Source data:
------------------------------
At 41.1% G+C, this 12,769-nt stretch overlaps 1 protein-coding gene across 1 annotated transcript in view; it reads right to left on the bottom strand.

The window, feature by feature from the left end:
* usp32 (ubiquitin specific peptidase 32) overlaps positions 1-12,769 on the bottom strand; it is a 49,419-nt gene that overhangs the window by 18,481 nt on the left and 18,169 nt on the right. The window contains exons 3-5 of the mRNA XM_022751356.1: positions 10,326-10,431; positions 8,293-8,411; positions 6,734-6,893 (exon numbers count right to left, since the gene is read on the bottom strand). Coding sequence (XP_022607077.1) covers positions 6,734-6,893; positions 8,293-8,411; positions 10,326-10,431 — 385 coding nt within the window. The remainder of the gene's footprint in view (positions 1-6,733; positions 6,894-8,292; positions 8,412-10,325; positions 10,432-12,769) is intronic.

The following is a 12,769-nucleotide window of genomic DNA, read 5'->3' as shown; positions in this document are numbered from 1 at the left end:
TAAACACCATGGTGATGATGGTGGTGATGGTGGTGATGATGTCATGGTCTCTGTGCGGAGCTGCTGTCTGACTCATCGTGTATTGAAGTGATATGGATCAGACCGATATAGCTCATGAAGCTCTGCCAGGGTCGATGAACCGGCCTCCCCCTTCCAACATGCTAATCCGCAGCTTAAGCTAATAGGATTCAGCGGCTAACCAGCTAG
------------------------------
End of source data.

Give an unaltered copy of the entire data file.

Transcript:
At 41.1% G+C, this 12,769-nt stretch overlaps 1 protein-coding gene across 1 annotated transcript in view; it reads right to left on the bottom strand.

The window, feature by feature from the left end:
* usp32 (ubiquitin specific peptidase 32) overlaps positions 1-12,769 on the bottom strand; it is a 49,419-nt gene that overhangs the window by 18,481 nt on the left and 18,169 nt on the right. The window contains exons 3-5 of the mRNA XM_022751356.1: positions 10,326-10,431; positions 8,293-8,411; positions 6,734-6,893 (exon numbers count right to left, since the gene is read on the bottom strand). Coding sequence (XP_022607077.1) covers positions 6,734-6,893; positions 8,293-8,411; positions 10,326-10,431 — 385 coding nt within the window. The remainder of the gene's footprint in view (positions 1-6,733; positions 6,894-8,292; positions 8,412-10,325; positions 10,432-12,769) is intronic.

The following is a 12,769-nucleotide window of genomic DNA, read 5'->3' as shown; positions in this document are numbered from 1 at the left end:
TAAACACCATGGTGATGATGGTGGTGATGGTGGTGATGATGTCATGGTCTCTGTGCGGAGCTGCTGTCTGACTCATCGTGTATTGAAGTGATATGGATCAGACCGATATAGCTCATGAAGCTCTGCCAGGGTCGATGAACCGGCCTCCCCCTTCCAACATGCTAATCCGCAGCTTAAGCTAATAGGATTCAGCGGCTAACCAGCTAG